A nationwide assessment of qualified health plans under the Affordable Care Act shows lower rates of insurance coverage in 2016 for people living with HIV and hepatitis C virus (HCV), according to Harvard University’s Center for Health Law and Policy Innovation (CHLPI), which compiled the report.

Cost sharing for these consumers is also on the rise, with U.S. health plans often making specific HIV and HCV treatments disproportionately expensive compared with other medications.

The CHLPI analysis particularly calls out the Silver Qualified Health Plan offerings on the U.S. insurance marketplace, which have swung particularly high copay costs to people with HIV and hep C, sometimes with a coinsurance cost as high as 40 percent of the total treatment.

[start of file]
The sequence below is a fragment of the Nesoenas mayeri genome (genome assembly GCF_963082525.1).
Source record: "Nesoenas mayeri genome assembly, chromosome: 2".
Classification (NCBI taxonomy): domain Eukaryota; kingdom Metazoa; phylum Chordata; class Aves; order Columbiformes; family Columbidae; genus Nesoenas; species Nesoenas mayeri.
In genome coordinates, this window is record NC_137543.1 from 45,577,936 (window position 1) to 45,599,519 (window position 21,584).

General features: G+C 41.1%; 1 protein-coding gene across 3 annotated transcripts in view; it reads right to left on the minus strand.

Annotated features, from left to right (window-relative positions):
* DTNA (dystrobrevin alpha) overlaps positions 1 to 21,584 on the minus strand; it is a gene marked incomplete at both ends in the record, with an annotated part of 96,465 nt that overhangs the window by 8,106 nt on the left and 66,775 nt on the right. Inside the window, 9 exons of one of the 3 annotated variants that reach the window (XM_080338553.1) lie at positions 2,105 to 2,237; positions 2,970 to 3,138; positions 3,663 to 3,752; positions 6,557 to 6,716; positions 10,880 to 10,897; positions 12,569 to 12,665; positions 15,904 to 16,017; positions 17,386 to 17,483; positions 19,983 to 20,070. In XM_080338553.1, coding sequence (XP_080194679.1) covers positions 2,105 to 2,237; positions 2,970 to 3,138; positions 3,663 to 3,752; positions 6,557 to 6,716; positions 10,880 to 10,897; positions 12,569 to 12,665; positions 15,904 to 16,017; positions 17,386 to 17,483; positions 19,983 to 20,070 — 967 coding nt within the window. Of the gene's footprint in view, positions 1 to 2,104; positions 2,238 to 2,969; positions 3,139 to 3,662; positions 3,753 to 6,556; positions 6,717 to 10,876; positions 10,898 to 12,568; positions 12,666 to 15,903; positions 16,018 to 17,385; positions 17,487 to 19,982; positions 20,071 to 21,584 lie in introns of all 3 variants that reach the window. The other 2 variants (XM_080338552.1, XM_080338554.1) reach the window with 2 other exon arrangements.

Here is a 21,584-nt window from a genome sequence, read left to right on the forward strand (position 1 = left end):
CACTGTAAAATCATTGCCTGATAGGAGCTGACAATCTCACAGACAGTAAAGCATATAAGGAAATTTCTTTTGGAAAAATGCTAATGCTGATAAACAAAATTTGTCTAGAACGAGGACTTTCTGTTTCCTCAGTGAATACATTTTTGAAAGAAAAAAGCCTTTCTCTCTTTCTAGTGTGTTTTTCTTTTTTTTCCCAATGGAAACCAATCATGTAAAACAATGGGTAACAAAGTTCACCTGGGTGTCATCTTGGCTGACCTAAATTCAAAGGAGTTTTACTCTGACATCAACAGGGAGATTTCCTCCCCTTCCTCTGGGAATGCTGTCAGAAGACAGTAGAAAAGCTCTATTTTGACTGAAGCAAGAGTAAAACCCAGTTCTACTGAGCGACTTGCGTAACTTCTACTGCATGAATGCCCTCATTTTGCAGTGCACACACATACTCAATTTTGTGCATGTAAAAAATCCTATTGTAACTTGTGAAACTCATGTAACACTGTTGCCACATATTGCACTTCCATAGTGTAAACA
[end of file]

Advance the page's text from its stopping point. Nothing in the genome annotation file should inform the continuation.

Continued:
These are meant to be the most accessible and cost-effective plans for low- and middle-income consumers. The report alleges that the insurance practice has the discriminatory effect of discouraging people with HIV and HCV from enrolling in these plans and shifts the burden of cost back to their enrollees.